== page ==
Joshua trees have inhabited the Southern California deserts for millions of years, and individual trees can live up to 300 years. Now, a new report from the University of California, Riverside claims that the famous trees could lose virtually all of their habitat to climate change by the end of the century. KVCR's Benjamin Purper took a trip to the desert to find out more.
It’s the early morning in Joshua Tree National Park, before the triple-digit heat sets in. UCR plant ecologist Lynn Sweet is showing me one of the trees that they analyzed as part of their research.
Sweet and her team used volunteers to collect data on more than 4,000 Joshua trees. They took the coordinates of each tree, measured its sprouts, and assessed its health.
Sweet: "So what we found is that we're already seeing the effects of climate change that has already occurred on the landscape, we're already seeing less recruitment or new trees on the landscape in some areas."
The team found that trees are already migrating north to cooler, wetter parts of the desert. That happens because seeds in the hotter, drier parts of the park tend to die off.
But the effects of climate change on these trees is only beginning. The research found that if nothing is done to stop carbon emissions, the park would retain only .02 percent of its Joshua Tree habitat.
Sweet: "However, we also modeled some scenarios where we looked at if we mitigate or if we reduce our global carbon emissions, and we found that we might have 14 percent or even 20 percent of stands persist into the future if we do something about climate change."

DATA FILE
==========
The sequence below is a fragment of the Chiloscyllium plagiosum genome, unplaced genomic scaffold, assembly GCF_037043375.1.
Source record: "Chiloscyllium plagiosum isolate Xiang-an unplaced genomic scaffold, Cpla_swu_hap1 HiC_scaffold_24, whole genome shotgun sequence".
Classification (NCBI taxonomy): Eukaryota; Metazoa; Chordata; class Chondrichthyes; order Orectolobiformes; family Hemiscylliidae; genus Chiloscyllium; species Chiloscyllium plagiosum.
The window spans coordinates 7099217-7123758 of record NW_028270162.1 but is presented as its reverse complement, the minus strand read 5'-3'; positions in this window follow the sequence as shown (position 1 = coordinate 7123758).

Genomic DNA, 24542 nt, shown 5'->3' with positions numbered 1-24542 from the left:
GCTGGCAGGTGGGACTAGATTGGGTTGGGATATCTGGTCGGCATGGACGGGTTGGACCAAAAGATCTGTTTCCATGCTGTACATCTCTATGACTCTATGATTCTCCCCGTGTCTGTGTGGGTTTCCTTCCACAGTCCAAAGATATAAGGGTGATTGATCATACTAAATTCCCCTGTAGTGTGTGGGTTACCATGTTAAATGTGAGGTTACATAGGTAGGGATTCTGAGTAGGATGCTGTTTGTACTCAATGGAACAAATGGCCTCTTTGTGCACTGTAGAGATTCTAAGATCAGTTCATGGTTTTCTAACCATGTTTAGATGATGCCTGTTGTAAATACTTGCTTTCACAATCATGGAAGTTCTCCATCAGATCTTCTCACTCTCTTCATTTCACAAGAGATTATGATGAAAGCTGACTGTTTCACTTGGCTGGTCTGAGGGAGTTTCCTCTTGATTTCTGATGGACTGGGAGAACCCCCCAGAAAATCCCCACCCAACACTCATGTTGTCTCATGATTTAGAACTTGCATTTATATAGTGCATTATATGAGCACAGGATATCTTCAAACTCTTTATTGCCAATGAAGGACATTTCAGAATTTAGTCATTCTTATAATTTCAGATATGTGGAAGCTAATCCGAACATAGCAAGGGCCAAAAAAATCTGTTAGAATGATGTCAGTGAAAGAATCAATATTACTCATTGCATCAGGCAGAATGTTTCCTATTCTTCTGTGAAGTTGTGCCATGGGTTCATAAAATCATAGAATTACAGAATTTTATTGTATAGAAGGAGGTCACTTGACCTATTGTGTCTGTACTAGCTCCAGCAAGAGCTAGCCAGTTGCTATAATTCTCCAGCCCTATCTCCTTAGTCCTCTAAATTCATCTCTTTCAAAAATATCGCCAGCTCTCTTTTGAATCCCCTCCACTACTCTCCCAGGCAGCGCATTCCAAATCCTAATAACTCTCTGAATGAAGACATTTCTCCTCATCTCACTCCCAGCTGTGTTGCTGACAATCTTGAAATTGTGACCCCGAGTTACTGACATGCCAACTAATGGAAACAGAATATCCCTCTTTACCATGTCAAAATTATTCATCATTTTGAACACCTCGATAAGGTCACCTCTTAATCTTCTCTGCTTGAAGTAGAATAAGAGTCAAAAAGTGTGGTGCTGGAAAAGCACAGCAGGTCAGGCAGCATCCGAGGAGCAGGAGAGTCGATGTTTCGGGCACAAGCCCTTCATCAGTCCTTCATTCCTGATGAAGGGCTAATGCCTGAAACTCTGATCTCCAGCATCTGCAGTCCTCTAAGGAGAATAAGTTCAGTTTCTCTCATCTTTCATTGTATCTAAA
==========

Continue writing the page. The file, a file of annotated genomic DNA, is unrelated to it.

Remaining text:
That’s a big if, especially as the U.S. has pulled out of intergovernmental climate agreements like the Paris Accord. But Lynn Sweet is optimistic.
Sweet: "I hope that people when they come out and look at Joshua trees or hear about this, it's something that they can grab on to and understand that the things that we do might have a real effect on whether the trees persist into the future.”
Besides lowering carbon emissions, there’s something else we can do to protect these trees: get rid of smog.
Sweet: “There's also another aspect to this is the smog that comes in from LA and other agricultural areas and industrial areas - that smog actually is laden with nitrogen, and so the nitrogen deposits in the landscape, and that's what contributes to fire risk. So we're talking about information about where the trees might occur in the future and how to protect them, but we know that wildfire is also a risk. And so we need to - if you can mitigate the degree to which you're producing smog, that might be important because this pollution fertilizes the grass in the landscape, and that grass is tinder for wildfire, essentially.”
Sweet says it’s important that people volunteer for citizen science projects like this one.
Sweet: "I think that the degree to which people could come out and help with this project or associated projects is great. Some people don't access to all those opportunities. Certainly volunteering in your local park, participating in other community science efforts, is really important too. There are apps people can use to document flora and fauna on their phone, that's really important, in fact we used iNaturalist observations for the modeling efforts. So we actually used observations people were doing with their phone for this effort. So I think that volunteering, also thinking about your carbon footprint."
The full report is available on the journal Ecosphere.